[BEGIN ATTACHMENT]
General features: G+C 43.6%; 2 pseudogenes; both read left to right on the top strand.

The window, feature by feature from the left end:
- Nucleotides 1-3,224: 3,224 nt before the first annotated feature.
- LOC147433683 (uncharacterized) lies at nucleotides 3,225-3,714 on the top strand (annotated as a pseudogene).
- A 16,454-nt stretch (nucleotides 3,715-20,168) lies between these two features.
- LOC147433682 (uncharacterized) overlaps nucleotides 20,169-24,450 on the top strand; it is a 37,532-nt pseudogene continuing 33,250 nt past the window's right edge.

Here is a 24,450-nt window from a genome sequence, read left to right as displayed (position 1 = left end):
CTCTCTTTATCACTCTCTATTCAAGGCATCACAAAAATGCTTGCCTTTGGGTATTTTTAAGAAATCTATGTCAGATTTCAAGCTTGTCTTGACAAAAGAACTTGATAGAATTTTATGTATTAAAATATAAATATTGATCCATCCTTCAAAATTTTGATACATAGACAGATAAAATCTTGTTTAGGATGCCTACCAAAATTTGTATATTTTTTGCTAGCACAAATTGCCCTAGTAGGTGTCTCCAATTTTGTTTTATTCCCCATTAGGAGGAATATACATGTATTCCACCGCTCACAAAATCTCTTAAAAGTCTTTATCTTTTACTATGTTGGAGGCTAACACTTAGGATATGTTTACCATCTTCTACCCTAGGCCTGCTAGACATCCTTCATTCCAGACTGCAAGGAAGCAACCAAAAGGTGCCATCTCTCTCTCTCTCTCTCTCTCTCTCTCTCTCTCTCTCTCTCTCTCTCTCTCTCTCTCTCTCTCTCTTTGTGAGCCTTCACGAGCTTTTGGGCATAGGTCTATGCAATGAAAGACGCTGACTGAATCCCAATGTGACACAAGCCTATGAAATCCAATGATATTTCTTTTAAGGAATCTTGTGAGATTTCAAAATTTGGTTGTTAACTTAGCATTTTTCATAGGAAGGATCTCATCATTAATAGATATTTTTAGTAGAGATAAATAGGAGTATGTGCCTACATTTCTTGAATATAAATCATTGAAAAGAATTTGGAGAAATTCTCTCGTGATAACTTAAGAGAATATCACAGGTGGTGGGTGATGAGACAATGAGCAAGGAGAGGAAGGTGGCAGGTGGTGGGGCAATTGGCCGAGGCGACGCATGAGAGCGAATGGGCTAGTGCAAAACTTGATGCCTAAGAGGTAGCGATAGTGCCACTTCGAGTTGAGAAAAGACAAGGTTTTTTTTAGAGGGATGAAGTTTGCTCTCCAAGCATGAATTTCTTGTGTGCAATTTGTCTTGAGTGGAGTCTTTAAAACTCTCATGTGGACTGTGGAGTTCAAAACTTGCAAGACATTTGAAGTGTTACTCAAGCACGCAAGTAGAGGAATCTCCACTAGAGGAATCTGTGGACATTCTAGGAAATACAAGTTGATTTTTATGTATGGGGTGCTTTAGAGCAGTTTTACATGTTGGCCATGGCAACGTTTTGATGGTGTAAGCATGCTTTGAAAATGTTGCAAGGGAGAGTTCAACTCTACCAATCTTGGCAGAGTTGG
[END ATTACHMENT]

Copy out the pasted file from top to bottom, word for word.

General features: G+C 43.6%; 2 pseudogenes; both read left to right on the top strand.

The window, feature by feature from the left end:
- Nucleotides 1-3,224: 3,224 nt before the first annotated feature.
- LOC147433683 (uncharacterized) lies at nucleotides 3,225-3,714 on the top strand (annotated as a pseudogene).
- A 16,454-nt stretch (nucleotides 3,715-20,168) lies between these two features.
- LOC147433682 (uncharacterized) overlaps nucleotides 20,169-24,450 on the top strand; it is a 37,532-nt pseudogene continuing 33,250 nt past the window's right edge.

Here is a 24,450-nt window from a genome sequence, read left to right as displayed (position 1 = left end):
CTCTCTTTATCACTCTCTATTCAAGGCATCACAAAAATGCTTGCCTTTGGGTATTTTTAAGAAATCTATGTCAGATTTCAAGCTTGTCTTGACAAAAGAACTTGATAGAATTTTATGTATTAAAATATAAATATTGATCCATCCTTCAAAATTTTGATACATAGACAGATAAAATCTTGTTTAGGATGCCTACCAAAATTTGTATATTTTTTGCTAGCACAAATTGCCCTAGTAGGTGTCTCCAATTTTGTTTTATTCCCCATTAGGAGGAATATACATGTATTCCACCGCTCACAAAATCTCTTAAAAGTCTTTATCTTTTACTATGTTGGAGGCTAACACTTAGGATATGTTTACCATCTTCTACCCTAGGCCTGCTAGACATCCTTCATTCCAGACTGCAAGGAAGCAACCAAAAGGTGCCATCTCTCTCTCTCTCTCTCTCTCTCTCTCTCTCTCTCTCTCTCTCTCTCTCTCTCTCTCTCTCTCTCTTTGTGAGCCTTCACGAGCTTTTGGGCATAGGTCTATGCAATGAAAGACGCTGACTGAATCCCAATGTGACACAAGCCTATGAAATCCAATGATATTTCTTTTAAGGAATCTTGTGAGATTTCAAAATTTGGTTGTTAACTTAGCATTTTTCATAGGAAGGATCTCATCATTAATAGATATTTTTAGTAGAGATAAATAGGAGTATGTGCCTACATTTCTTGAATATAAATCATTGAAAAGAATTTGGAGAAATTCTCTCGTGATAACTTAAGAGAATATCACAGGTGGTGGGTGATGAGACAATGAGCAAGGAGAGGAAGGTGGCAGGTGGTGGGGCAATTGGCCGAGGCGACGCATGAGAGCGAATGGGCTAGTGCAAAACTTGATGCCTAAGAGGTAGCGATAGTGCCACTTCGAGTTGAGAAAAGACAAGGTTTTTTTTAGAGGGATGAAGTTTGCTCTCCAAGCATGAATTTCTTGTGTGCAATTTGTCTTGAGTGGAGTCTTTAAAACTCTCATGTGGACTGTGGAGTTCAAAACTTGCAAGACATTTGAAGTGTTACTCAAGCACGCAAGTAGAGGAATCTCCACTAGAGGAATCTGTGGACATTCTAGGAAATACAAGTTGATTTTTATGTATGGGGTGCTTTAGAGCAGTTTTACATGTTGGCCATGGCAACGTTTTGATGGTGTAAGCATGCTTTGAAAATGTTGCAAGGGAGAGTTCAACTCTACCAATCTTGGCAGAGTTGG